There will always be competition in successful businesses. Right now our view and that of our investors is that there has never been more excitement about our future growth opportunities as we continue to innovate.
Within the next 12 months we have Office 2010 coming in, Windows SQL server, new launches in server and tools business, Project Natal (for the Xbox console), Azure, our cloud (computing) offering, Bing (search engine), which has been growing market share every month since it has been launched. Across our product and services categories, we see huge opportunity for growth.
Has Microsoft retreated into the more predictable, safe but boring enterprise space at the cost of mindshare of retail consumers?
Not at all. Yes, the enterprise space has great economics attached to it but we do a good job across both (consumers and enterprises). As I said earlier, the Win7 growth story was driven primarily by consumers in the last quarter. If you look at Bing, the response has been terrific. If you look at Xbox Live, we have at least 23 million members and growing at 30-35%. A lot of offerings we have in the consumer space, whether it is gaming, search, phone, PCs, we are doing very well.
Microsoft has always led with a software plus services strategy. But competitors such as Apple and Google are also adding the hardware bit to the mix to enhance user experience. Would Microsoft have a phone of its own, as rumoured with Project Pink?
I think Steve (Ballmer, chief executive officer of Microsoft) made it clear that we would pursue our current strategy of software plus services. We will work with our (hardware) partners and (telecom) carriers for Win Phone 7 too. The feedback we have received for Win Phone 7 has been excellent and makes us more confident to pursue our strategy.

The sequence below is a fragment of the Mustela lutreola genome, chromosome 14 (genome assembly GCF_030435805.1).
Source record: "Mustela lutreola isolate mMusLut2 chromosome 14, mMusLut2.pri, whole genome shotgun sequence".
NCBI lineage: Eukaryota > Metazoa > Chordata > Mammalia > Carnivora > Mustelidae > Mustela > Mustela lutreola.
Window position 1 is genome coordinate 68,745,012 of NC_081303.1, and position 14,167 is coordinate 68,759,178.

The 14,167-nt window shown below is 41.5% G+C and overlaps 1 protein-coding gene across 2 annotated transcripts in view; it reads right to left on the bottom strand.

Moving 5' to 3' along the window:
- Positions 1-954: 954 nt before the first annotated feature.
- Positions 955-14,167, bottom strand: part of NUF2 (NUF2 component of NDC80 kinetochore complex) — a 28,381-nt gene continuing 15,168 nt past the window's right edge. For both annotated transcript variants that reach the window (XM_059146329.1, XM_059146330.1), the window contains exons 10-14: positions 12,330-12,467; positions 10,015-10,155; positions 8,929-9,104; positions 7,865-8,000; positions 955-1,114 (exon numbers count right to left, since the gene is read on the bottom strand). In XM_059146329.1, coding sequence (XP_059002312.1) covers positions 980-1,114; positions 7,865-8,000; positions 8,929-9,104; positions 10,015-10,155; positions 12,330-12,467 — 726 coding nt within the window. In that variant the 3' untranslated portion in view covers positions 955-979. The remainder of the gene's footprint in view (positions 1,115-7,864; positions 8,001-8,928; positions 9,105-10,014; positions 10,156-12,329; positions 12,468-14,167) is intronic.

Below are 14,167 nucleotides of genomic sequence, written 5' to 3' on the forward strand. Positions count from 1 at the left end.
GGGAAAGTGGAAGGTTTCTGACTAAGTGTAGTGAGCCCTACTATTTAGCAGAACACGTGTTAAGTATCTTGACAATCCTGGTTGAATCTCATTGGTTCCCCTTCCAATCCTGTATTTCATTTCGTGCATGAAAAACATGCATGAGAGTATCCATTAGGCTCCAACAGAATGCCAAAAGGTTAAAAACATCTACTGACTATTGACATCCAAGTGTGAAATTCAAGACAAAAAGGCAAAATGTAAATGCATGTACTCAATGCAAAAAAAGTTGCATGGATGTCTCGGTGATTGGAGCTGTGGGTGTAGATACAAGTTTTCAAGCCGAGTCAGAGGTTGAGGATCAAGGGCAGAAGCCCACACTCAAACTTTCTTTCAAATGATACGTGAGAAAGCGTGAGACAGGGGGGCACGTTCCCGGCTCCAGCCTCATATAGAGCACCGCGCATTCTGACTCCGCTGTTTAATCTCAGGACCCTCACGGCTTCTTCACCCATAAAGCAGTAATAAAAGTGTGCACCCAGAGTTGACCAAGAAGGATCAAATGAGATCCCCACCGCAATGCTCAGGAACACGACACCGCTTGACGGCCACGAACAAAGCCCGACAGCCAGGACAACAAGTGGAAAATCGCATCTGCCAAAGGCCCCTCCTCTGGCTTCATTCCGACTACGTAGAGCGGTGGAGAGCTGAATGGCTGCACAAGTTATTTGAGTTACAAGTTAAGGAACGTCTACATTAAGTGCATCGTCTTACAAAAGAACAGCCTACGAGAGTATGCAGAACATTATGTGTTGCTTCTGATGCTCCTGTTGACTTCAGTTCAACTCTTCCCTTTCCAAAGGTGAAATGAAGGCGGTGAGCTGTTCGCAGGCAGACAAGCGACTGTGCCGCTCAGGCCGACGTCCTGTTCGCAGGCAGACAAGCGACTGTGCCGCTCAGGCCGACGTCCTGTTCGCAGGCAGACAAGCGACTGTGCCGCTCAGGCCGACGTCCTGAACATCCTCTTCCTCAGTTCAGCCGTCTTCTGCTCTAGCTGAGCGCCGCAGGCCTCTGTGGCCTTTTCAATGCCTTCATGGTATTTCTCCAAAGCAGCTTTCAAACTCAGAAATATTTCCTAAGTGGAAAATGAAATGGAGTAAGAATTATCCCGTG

The (smart) phone market is still very nascent and is a constantly evolving market. The game is still very early and we think Win Phone 7 will help us grow further.
In online services, you seem to have lost your initial advantage whether it is in mail or search or other tools.
Particular to search, I am very encouraged by the progress we have made. ComScore, Inc. says that Bing had a 11.3% market share in January. It is a long battle and we will look at monetization and the economics of the business. The Yahoo partnership has helped accelerate our success in the business and helps us gain scale.
Whether it is messenger, hotmail and other services—what we call our Windows Live offerings—we have been very happy with the progress.
You spend close to $8 billion in research and development despite some recent cuts in the budget. What kind of prioritization in innovation is being done?
We continue to invest heavily in innovation. Even when we announced layoffs (for the first time ever in Microsoft’s history) last year, we were also clear that while we would reduce in some areas, we would continue to hire and grow in certain other areas. We have become more disciplined on where we invest, particularly in a tough economic environment. We will continue to invest in key areas such as cloud computing, software plus services and search.
What about the India picture? (Microsoft does not provide India-specific revenue, but ‘Dataquest’ magazine estimates that last year it did Rs3,298 crore of business in the country.)
India is an extremely important geography for us both as a market and as a resource base for our global operations. We employ at least 5,000 people here. India is a critical component of our future growth strategy.